Federal aid regulations limit the amount of time federal financial aid recipients can work toward a bachelor's degree and require measured progress toward that degree.
- Students who have completed the requirements for an undergraduate degree are no longer eligible for federal, state, or institutional funds once the degree requirements have been met, regardless of whether the student seeks conferral of the degree.
- Students who have exceeded the maximum time frame to complete the degree as described below are no longer eligible for any federal, state, or institutional need-based funds or any federal loans funds.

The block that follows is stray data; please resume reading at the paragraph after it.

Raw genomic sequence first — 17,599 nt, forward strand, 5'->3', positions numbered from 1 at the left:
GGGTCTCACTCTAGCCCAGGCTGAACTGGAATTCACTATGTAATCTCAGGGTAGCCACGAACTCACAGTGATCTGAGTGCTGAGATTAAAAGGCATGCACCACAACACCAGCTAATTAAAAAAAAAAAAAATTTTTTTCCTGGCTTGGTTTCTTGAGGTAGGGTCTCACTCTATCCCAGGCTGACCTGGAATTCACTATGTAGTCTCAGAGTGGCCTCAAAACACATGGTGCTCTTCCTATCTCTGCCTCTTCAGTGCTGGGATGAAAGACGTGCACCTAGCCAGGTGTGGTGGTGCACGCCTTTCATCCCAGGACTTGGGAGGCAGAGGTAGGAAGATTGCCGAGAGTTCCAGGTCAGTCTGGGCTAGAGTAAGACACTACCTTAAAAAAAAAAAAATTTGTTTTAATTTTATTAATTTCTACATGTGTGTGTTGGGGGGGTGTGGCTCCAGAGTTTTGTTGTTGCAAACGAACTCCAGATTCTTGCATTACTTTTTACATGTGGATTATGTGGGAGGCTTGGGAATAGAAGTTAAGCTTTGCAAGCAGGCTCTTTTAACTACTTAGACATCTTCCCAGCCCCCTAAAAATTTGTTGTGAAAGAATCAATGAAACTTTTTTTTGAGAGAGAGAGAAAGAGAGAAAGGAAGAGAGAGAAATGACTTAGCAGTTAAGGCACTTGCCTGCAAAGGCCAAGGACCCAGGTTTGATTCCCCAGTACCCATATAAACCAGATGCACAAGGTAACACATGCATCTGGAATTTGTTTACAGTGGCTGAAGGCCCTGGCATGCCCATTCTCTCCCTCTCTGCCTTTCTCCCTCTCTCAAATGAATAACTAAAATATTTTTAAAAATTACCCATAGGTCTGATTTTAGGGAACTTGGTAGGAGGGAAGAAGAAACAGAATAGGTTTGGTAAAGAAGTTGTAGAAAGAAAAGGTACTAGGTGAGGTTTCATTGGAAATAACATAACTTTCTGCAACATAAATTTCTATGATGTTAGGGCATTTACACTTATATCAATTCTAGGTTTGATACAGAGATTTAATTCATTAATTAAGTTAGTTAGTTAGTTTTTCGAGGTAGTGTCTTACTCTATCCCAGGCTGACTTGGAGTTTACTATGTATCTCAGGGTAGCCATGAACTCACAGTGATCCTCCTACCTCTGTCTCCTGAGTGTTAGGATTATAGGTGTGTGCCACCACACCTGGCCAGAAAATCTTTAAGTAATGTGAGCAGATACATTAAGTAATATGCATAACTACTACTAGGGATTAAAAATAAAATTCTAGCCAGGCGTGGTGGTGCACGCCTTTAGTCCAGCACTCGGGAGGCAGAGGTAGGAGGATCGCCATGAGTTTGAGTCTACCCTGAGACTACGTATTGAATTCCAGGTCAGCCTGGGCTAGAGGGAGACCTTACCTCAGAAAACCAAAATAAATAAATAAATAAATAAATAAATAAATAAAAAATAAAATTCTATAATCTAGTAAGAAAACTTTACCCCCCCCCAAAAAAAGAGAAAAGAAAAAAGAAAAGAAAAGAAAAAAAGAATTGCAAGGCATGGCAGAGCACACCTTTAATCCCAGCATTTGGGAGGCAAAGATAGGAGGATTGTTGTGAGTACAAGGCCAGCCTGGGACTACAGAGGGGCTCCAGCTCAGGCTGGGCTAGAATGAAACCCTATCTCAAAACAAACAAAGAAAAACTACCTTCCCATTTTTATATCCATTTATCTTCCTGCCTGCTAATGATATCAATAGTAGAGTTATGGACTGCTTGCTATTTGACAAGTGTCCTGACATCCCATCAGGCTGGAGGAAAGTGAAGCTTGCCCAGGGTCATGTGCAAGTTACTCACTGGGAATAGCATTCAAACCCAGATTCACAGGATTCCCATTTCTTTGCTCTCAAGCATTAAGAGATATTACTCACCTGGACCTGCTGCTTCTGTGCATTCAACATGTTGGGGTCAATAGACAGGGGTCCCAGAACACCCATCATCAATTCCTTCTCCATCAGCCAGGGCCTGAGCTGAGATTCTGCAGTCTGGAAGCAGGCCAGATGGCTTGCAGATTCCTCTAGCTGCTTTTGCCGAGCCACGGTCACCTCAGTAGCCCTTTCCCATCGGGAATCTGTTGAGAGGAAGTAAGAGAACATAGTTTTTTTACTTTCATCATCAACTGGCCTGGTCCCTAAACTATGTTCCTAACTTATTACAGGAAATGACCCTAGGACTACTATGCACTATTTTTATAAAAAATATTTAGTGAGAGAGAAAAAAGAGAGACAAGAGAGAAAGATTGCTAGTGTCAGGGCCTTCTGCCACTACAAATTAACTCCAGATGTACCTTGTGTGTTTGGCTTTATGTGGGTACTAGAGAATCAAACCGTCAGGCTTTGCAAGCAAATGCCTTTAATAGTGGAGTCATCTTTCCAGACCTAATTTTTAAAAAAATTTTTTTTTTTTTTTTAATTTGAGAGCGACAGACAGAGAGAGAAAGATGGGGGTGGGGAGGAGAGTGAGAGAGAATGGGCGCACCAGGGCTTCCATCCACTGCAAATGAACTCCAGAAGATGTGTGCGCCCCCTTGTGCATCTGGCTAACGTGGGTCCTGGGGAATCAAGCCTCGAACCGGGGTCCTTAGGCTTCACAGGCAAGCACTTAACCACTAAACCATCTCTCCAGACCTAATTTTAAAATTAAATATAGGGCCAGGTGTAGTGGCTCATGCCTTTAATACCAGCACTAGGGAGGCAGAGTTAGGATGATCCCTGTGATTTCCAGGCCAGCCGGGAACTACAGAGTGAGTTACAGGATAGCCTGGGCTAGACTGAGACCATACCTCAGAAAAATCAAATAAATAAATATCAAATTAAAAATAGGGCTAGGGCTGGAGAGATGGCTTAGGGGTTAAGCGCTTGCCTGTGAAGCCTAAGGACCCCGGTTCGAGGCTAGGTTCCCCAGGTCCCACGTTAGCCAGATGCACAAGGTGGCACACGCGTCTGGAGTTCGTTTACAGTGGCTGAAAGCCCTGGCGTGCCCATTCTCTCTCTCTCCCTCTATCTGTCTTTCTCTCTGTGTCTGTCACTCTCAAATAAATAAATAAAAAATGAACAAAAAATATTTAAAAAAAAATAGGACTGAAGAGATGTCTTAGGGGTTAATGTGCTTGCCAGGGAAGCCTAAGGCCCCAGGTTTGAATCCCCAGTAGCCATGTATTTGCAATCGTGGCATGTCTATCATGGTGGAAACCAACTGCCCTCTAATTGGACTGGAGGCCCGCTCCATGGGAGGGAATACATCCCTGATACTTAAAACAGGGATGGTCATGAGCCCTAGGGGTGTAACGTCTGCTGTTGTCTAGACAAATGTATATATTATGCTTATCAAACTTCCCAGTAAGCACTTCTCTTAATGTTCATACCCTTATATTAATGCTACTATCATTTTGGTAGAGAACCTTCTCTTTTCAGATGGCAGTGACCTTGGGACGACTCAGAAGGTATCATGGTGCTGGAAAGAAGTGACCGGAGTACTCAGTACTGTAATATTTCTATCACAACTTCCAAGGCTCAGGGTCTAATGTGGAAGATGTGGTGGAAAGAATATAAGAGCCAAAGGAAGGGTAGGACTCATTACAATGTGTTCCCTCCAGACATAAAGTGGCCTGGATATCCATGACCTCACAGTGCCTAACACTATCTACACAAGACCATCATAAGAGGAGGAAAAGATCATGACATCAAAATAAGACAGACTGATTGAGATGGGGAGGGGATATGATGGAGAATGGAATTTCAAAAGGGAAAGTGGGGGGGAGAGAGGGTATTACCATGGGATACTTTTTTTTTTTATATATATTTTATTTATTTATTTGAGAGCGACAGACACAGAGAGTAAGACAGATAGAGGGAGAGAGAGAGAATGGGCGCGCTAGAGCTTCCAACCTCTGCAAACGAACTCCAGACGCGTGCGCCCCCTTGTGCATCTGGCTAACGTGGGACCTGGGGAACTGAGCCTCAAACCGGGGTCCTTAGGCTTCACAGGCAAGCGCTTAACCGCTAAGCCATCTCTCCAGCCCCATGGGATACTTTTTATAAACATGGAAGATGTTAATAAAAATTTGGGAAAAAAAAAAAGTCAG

Undergraduate students seeking their first bachelor's degree are allowed to earn 150% of the number of credits required for the degree. Most bachelor's degrees require 120 credits. In this case, students enrolling in a semester after earning their 180th credit are no longer considered to be making Satisfactory Academic Progress toward the degree.
Many Certificates in Agriculture Technology and Certificates in Veterinary Technology require 60 credits. For these programs, the 150% limit would be 90 credits.
Credits completed at all post-secondary institutions are counted in the total, whether or not Michigan State University has accepted these credits in transfer and whether or not the student received aid for them.
Students are expected to complete 67% of the credits taken during their time of attendance. Completed credits are those credits in which the student remains enrolled throughout the term of instruction for each course and for which the student receives a numerical, CR-NC, P-N, or V-Visitor grade.